Return to search

Austrian software firm raises $165 million to take on HPE and IBM in testing: Reuters

A little-known Austrian software company is looking to snatch business from established players HP Enterprise (HPE) and IBM in the market for software testing tools, after raising $165 million from a U.S. private equity firm.

Tricentis, founded in Vienna in 2009 and now headquartered in the Silicon Valley town of Los Altos, has emerged as a leader in automating how big businesses test and deploy software, despite having raised little outside funding previously.

On Monday, the company said it will receive $165 million in financing from Insight Venture Partners, a software-focused private equity firm based in New York.

Previously, Tricentis relied on “bootstrap” funding from its own operations and had taken only one outside financing round, a $9 million early-stage investment from Frankfurt-based venture firm Viewpoint, now part of Kennet Partners, in 2012.

As part its investment, Insight bought out Kennet’s stake in Tricentis and is now its sole outside shareholder. Pacific Crest Securities acted as financial advisor to Tricentis, it said.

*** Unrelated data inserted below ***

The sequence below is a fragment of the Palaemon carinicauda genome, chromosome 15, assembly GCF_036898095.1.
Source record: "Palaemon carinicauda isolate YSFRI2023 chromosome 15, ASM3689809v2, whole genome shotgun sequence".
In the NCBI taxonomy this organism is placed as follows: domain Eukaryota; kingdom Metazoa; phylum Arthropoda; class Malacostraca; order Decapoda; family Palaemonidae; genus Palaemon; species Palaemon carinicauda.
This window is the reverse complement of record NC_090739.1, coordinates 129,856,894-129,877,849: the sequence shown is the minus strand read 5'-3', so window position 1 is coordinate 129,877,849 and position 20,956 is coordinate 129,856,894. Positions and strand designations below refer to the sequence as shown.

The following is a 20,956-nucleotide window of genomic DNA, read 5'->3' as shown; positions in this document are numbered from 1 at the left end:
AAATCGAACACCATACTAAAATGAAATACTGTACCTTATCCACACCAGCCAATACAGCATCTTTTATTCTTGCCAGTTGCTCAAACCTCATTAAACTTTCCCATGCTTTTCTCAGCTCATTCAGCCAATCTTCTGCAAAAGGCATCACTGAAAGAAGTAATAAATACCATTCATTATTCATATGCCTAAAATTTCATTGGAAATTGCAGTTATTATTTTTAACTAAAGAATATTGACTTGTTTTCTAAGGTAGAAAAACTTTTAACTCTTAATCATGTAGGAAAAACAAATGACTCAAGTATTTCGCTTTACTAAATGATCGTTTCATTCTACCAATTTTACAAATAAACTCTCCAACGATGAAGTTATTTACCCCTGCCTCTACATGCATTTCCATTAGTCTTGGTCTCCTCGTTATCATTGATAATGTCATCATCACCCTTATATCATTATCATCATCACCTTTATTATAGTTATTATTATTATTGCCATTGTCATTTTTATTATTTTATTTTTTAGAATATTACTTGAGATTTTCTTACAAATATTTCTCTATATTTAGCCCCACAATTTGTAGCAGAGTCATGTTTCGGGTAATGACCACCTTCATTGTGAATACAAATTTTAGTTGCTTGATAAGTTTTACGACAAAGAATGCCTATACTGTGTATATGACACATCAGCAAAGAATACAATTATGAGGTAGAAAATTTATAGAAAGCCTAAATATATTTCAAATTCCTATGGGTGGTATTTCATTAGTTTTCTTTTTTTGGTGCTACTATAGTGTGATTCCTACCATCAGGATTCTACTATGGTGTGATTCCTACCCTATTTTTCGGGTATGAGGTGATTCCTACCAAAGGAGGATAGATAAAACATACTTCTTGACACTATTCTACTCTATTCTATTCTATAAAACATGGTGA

The company, which counts 120 employees in Vienna, 25 in the United States and roughly another 120 employees around the world, is looking to use its new financial backing to dramatically boost its sales efforts in the U.S. market, where it employed just five sales people, CEO Sandeep Johri said.

“We can take Tricentis into becoming a global company,” Johri told Reuters. “We have all the ingredients to really scale it.”

The company currently counts more than 400 corporate and government customers concentrated in Central Europe, the United States, Australia and India. They include Allianz, BMW, Starbucks, Deutsche Bank, Orange, Toyota and UBS.

Tricentis ranks as the leader in software test automation by research firms Gartner and Forrester, a market where it has made in-roads against established players HPE, IBM, and a variety of start-ups by taking a highly automated approach to testing in contrast to older script-based approaches of rivals, Johri said.

Demand for Tricentis tools is being propelled by the wider shift to “agile” programing techniques where software developers at big companies rely on small, informal teams and rapid development cycles to deliver software more efficiently.

Broadly speaking, the global software testing market is estimated to generate $34 billion in 2017, according to market research firm Nelson Hall. Companies such as HPE and IBM hold big chunks of this market with software testing lines that boast broad product offerings, but also date back up to 20 years.

By focusing on automating up to 90 percent of the work of software testing, Johri said Tricentis can take market share from more manual testing approaches of rivals, in what he says is a multi-billion-dollar slice of the software testing market.